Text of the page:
Illustration of the SARS-CoV-2 virus, which causes COVID-19, floating in a host cell. Researchers have uncovered details about how the virus camouflages itself inside a cell, evading detection from the immune system. Image by Nhemz/Shutterstock
Scientists using the Advanced Photon Source have discovered new insights into the ways the SARS-CoV-2 virus camouflages itself inside the human body.
Scientists around the world have been working for months to identity and develop treatments that combat SARS-CoV-2, the virus that causes COVID-19. An important part of that process is understanding how the virus evades detection inside the human body, camouflaging itself to hide from the body’s immune system.
A team of researchers using the Advanced Photon Source (APS), a U.S. Department of Energy (DOE) Office of Science User Facility at the DOE’s Argonne National Laboratory, has revealed insights into the mechanism the virus uses to elude the immune system. This pivotal discovery was published in Nature Communications.
“The virus uses the classical mechanism of camouflaging and exploiting the host machinery for its own protein synthesis. It goes inside the host cell and its messenger RNA looks the same as the host messenger RNA.” — Yogesh Gupta, assistant professor, University of Texas Health Center at San Antonio
“A lot of researchers are looking at how the virus enters a cell,” said Yogesh Gupta, assistant professor at the University of Texas Health Science Center at San Antonio and corresponding author on the paper. “We wanted to look at what happens when it is inside the cell. How does the virus survive and evade immune mechanisms?”
To do this, Gupta and his team examined two of the SARS-CoV-2 proteins, known as nonstructural proteins 10 and 16, using the ultrabright X-rays generated by the APS. The work was performed at the Northeastern Collaborative Access Team (NE-CAT) beamline, number 24-ID, which is managed by Cornell University.
They discovered that the SARS-CoV-2 virus uses some unique ways to camouflage its messenger ribonucleic acid (RNA), the single-stranded molecule that carries the genetic code for synthesizing proteins, to mimic those of the host cell. The immune system cannot differentiate it from the body’s own messenger RNA, so it doesn’t fight the virus off.
It is a little like wearing a blue-collared shirt to Best Buy. You may not work there, but people will treat you like you do, in the same way that a host cell’s immune system will treat the virus like it belongs.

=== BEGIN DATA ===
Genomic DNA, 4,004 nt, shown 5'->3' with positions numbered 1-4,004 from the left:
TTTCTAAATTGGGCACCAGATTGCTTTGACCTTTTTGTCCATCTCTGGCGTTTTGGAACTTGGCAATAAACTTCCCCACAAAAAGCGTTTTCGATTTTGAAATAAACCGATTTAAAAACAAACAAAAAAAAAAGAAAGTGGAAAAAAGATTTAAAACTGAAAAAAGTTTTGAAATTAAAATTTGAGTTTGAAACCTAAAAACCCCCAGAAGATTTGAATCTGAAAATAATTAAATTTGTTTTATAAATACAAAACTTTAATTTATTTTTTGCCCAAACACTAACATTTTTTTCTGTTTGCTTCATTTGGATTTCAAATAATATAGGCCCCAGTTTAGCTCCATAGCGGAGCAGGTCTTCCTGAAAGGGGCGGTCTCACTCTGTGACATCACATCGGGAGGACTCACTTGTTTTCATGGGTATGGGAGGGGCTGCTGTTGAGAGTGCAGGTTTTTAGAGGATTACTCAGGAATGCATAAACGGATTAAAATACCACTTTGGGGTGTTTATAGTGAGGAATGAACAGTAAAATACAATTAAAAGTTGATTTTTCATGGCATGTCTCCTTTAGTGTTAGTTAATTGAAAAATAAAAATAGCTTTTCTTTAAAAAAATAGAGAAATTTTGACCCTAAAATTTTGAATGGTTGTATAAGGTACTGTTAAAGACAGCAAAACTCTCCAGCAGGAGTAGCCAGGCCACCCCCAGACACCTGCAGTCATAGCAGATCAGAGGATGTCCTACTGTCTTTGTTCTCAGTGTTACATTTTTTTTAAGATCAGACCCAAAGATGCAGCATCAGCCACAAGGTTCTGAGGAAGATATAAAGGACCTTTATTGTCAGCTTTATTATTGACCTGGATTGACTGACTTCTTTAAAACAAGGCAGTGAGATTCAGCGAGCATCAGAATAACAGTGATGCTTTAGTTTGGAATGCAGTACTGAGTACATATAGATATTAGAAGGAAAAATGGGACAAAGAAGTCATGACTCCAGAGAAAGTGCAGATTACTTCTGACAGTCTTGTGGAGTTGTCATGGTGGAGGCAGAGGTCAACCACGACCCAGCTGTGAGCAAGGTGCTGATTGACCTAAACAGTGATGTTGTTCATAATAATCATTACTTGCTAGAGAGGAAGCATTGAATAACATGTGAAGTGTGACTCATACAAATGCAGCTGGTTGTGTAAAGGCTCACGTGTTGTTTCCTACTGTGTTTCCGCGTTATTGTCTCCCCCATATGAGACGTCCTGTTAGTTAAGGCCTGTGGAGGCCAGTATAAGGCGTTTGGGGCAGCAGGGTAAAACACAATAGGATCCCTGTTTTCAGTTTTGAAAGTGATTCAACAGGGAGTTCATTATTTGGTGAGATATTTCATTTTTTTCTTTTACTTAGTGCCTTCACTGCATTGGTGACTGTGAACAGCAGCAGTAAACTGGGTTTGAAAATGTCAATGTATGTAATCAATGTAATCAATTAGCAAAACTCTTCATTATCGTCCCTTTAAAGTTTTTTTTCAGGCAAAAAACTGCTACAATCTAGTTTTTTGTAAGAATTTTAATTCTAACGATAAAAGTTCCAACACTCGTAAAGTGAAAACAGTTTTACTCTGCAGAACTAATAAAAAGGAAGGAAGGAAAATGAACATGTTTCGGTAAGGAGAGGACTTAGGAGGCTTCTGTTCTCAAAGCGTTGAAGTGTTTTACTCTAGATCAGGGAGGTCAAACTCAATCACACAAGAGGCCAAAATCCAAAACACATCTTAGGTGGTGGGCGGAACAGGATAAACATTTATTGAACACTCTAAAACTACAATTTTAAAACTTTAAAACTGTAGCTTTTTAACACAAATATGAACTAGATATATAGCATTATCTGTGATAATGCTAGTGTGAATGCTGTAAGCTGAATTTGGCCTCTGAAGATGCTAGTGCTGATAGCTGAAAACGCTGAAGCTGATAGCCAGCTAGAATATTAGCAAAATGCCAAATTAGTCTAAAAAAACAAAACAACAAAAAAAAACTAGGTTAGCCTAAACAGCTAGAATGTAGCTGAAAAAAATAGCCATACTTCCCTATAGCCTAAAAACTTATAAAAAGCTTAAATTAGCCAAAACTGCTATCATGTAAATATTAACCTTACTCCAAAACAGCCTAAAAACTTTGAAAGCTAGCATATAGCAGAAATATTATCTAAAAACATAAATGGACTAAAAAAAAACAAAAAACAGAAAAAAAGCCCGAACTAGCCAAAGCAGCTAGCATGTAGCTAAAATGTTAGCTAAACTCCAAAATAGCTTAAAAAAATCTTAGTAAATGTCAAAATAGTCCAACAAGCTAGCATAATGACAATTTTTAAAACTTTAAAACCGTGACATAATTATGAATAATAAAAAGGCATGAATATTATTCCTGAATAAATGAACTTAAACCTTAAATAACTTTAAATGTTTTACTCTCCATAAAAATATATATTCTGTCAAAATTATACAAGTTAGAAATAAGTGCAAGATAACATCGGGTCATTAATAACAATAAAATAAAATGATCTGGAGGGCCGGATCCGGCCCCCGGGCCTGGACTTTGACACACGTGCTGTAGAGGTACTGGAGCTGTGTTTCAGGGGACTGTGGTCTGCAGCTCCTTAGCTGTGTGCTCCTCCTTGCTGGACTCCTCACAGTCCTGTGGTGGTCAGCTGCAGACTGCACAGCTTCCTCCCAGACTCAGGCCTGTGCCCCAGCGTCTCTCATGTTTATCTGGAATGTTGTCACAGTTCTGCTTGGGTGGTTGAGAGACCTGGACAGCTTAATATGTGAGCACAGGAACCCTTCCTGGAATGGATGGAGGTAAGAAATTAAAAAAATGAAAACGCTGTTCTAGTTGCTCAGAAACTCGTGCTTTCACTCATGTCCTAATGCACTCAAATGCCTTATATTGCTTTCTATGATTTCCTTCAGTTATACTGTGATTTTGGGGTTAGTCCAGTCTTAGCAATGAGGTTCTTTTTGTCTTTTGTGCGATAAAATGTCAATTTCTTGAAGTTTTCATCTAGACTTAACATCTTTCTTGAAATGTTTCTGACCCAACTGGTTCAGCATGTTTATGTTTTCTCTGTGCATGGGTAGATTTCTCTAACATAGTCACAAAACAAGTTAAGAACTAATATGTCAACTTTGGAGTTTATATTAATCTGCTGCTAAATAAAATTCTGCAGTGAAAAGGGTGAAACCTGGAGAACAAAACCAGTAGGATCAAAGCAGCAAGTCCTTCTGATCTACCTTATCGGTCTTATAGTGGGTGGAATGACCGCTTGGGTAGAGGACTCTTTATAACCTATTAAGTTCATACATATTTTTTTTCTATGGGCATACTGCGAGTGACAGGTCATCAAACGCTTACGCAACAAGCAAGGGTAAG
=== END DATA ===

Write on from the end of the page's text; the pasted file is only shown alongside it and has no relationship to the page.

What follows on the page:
“The virus uses the classical mechanism of camouflaging and exploiting the host machinery for its own protein synthesis,” he said. “It goes inside the host cell and its messenger RNA looks the same as the host messenger RNA.”
Gupta said this process was thought to be similar to those seen in previous coronaviruses, but his team observed some unique features in the SARS-CoV-2 protein. Understanding how this particular virus uses this protein to avoid detection will help with designing new treatments. What’s needed, he said, is a drug that targets the virus, not the host, and knowing more about the camouflage mechanism will help develop one.
The research team also discovered a unique pocket in the structure of the proteins, one that is not present in previous coronaviruses. This pocket, Gupta said, may be a strong target for antiviral development.
NE-CAT is one of 16 beamlines at the APS that have dedicated a significant portion of beam time to COVID-19 research, using a technique called macromolecular crystallography. This involves diffracting X-ray beams off of crystals grown from synthetic proteins — APS scientists do not work with the live virus — to precisely determine their structures, often in complex with drug candidates or other chemicals.
The research team accessed the NE-CAT beamline remotely, operating it through a computer interface. Remote and mail-in experiments have been the focus of the APS since March, as a result of the COVID-19 pandemic. But scientists using NE-CAT are likely used to the interface, since 95 percent of the beamline’s research is carried out remotely, according to Frank Murphy, associate director of NE-CAT and a senior research associate at Cornell.
“The APS is a great place to do photon science,” Murphy said, “and it’s the best place in the world to do macromolecular crystallography. We have so many good people and good beamlines.”
Gupta’s team has been using the APS since 2007, employing various X-ray techniques to uncover insights into biological structures.
“The APS is a unique facility that allows us to measure X-ray diffraction data precisely and quickly,” he said. “We are fortunate to have a relationship with the APS, and it has allowed us to further our knowledge of the basic mechanisms of this virus.”
Source: Argonne National Laboratory